Commanding a rifle company was by far the most fun the Colonel had in his career in the Corps.  Lots of demanding and rewarding assignments followed company command, but no job was ever near as much fun.  

The Colonel had lobbied hard to stay in command of Charlie Company, 1st Battalion, Eighth Marines (C 1/8) for the second deployment, but as a major (select) he had been the obvious choice to fill the vacancy in the Operations Officer billet -- last filled by another Ole Miss grad, Mike Edwards.  That, and the Marine Corps has an unwritten, yet faithfully followed, rule that, "No officer shall be allowed too much fun."   

The 24th MEU had shipped out from the East Coast the middle of October in 1989, embarked on amphibious shipping -- an Amphibious Ready Group (ARG) consisting of an old helicopter carrier (LPH), and two smaller amphibs (an LPD and an LST).  The ARG had sailed slowly across the Atlantic and arrived in Rota, Spain early in November for face-to-face "Turnover" with the ARG and MEU finishing up their deployment and heading home.

After a few days of suffering through the outgoing BLT's briefs, the leaders of BLT 1/8 gladly bid farewell to their brothers heading home and leaned into the tasks ahead.

In those days, the Cold War was still frosty.  The Soviet Union was the enemy, and the Red Army/Navy and it's surrogates in the Middle East were still the focus of combat preparations for US naval forces patrolling the Med.  In particular, MEU (SOC)s, while highly prepared for operations at the lower end of the conflict scale, still kept the "Fight with the Warsaw Pact" playbook handy.  The main reason, it had always seemed, that US forces patrolled the Med, was to counter Soviet presence and influence.   

No one dared dream of a world in which the Soviet Union no longer existed.  The only way the Soviets were going away was in a nuclear winter, and that potentiality would also give the rest of the world frostbite.  The standoff with the Soviets was the framework of reality within which every American serviceman and woman planned each day, the remainder of their active duty careers, and the rest of their lives.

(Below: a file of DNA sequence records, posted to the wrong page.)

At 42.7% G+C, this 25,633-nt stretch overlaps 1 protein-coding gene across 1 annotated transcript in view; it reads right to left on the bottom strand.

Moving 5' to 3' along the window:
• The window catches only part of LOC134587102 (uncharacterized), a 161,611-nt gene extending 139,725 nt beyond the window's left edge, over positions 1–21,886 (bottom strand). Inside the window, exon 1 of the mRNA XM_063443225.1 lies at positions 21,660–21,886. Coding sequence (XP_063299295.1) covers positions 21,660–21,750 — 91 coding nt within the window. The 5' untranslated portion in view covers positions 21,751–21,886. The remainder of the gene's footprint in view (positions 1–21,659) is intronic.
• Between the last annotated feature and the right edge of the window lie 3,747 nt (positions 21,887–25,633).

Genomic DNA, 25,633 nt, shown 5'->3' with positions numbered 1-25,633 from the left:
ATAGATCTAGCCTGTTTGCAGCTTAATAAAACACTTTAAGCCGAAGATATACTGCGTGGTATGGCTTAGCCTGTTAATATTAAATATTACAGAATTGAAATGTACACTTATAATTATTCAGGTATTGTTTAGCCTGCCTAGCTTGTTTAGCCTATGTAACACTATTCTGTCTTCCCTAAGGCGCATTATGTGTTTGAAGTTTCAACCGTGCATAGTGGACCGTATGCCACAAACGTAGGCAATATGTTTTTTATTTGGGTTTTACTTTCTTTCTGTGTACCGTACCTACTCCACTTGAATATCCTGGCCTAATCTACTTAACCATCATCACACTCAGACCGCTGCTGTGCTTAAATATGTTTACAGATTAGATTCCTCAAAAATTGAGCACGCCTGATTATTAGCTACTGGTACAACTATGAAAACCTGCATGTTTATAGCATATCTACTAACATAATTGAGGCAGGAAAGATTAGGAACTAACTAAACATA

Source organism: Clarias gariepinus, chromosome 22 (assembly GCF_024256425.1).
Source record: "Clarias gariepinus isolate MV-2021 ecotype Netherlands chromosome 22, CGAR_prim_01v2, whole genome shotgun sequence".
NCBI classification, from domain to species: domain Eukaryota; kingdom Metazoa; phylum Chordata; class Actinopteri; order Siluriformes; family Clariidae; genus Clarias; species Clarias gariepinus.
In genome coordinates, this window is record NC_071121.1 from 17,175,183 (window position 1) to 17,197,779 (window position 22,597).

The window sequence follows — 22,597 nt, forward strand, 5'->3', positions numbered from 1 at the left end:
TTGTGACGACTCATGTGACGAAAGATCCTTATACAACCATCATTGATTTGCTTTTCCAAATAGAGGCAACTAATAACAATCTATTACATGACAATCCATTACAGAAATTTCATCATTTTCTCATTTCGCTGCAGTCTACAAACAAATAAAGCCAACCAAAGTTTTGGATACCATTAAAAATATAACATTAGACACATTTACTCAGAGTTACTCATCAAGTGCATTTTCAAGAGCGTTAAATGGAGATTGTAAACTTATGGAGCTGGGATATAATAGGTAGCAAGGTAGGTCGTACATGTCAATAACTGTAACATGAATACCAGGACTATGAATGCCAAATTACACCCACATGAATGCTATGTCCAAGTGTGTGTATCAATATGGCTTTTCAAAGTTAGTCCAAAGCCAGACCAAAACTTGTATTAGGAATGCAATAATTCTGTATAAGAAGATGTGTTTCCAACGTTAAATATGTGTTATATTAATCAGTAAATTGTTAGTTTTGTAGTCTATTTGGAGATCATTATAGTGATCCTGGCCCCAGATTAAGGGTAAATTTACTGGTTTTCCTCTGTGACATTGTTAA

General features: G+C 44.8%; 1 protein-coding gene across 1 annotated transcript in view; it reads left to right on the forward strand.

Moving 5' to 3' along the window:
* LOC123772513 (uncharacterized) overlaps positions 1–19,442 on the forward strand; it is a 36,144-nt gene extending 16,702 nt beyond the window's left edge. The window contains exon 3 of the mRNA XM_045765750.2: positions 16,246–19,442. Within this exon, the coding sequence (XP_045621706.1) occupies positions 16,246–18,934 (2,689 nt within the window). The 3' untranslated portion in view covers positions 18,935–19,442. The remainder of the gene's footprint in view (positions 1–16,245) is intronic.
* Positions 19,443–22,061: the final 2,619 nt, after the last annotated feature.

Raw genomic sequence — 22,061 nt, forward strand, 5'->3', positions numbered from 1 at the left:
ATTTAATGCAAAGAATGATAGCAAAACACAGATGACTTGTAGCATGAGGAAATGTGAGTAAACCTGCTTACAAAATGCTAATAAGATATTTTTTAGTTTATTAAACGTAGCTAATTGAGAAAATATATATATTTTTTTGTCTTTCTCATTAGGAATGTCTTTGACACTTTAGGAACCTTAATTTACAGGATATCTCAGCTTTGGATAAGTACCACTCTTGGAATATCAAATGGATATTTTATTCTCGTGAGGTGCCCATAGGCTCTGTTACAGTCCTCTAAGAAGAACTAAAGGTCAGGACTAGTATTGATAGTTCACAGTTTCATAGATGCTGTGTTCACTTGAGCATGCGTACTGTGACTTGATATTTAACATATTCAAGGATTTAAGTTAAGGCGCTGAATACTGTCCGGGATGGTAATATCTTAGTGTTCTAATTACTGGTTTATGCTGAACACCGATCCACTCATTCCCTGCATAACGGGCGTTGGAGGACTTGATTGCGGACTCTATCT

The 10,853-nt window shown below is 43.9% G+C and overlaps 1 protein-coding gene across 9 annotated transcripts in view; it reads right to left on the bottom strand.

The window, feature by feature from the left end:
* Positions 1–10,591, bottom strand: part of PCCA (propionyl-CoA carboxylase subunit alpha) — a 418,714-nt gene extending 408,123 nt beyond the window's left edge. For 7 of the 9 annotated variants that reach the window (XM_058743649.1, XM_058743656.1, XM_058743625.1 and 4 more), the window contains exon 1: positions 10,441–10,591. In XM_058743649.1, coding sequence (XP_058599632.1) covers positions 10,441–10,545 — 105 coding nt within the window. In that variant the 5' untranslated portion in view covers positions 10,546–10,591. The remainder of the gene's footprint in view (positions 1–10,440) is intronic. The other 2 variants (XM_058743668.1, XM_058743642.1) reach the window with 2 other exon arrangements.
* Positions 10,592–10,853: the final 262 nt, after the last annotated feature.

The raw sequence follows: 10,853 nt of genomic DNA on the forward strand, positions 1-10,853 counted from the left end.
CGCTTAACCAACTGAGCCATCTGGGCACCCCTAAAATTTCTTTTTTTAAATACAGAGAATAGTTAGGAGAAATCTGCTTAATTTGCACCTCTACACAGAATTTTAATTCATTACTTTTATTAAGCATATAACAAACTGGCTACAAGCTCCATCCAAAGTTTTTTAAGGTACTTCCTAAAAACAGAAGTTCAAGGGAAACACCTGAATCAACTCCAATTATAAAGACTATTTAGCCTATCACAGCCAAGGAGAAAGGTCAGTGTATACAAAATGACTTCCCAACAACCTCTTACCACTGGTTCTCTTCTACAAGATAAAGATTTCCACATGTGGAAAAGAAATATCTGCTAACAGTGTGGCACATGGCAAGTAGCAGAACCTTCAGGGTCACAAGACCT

The Colonel's boss, BLT 1/8's commanding officer, was then Colonel, later General and Commandant of the Marine Corps, Mike Hagee.  Colonel Hagee was one of the smartest and well-connected officers with whom the Colonel ever served.  He was the first person the Colonel ever saw carry and use a portable computer -- a small suitcase-sized oddity.  Hagee tried unsuccessfully to teach the Colonel to use it -- giving up only after his student caused it to crash and lock up several times.

Twenty-five years ago, tonight, Colonel Hagee, his senior staff officers, and company commanders were bellied up to a bar in the Naval Station Rota Officers' Club.  A small television behind the bar flashed scenes of mobs of Germans destroying the symbol of Soviet domination -- the Berlin Wall.

The word "surreal" doesn't begin to describe the feeling those Marine officers were experiencing.  Never at a loss for irreverent comments and observations on any situation, this group of young men sat in stunned silence watching the wall crumble.

As the reality of the impending demise of the Soviet Union began to sink in one of the Colonel's brothers turned to their commander and asked the question on all of their minds, 

"Sir, does this mean we can go home, now?" 

It didn't.  Things actually got worse.  Chaos reigned, and has reigned for the twenty-five years since.

Today, Russia is resurgent and more and more bellicose.  

Today, China is a greater threat than ever.

The United States spent the last quarter century restructuring a military establishment from one focused on WWIII with the Soviets to one focused on fighting a nebulous war on terror.

The problem is that the United States, in the Colonel's not-so humble opinion, made a huge strategic mistake in restructuring to fight a tactic.  In 1991, the US actually used a military designed to fight the Soviets, with great efficiency and to great effect to eject Saddam Hussein's forces from Kuwait.  In 2003, the same capabilities dethroned Saddam.  In the Colonel's not-so humble opinion, the same Cold War force should have been used in a couple of short years after 9/11 to eliminate terrorism's center of gravity -- Middle Eastern regimes bankrolling the terror organizations.

Instead, the United States squandered the opportunity and frittered away blood and treasure with half-hearted limited objective campaigns.  

The United States should be the preeminent force -- one for GOOD -- in the world, today.  Instead, the United States is so weakened that a punk thug by the name of Vladimir Putin is rebuilding the Soviet Union.

The Colonel apologizes to his grandsons.  They will have to endure another Cold War.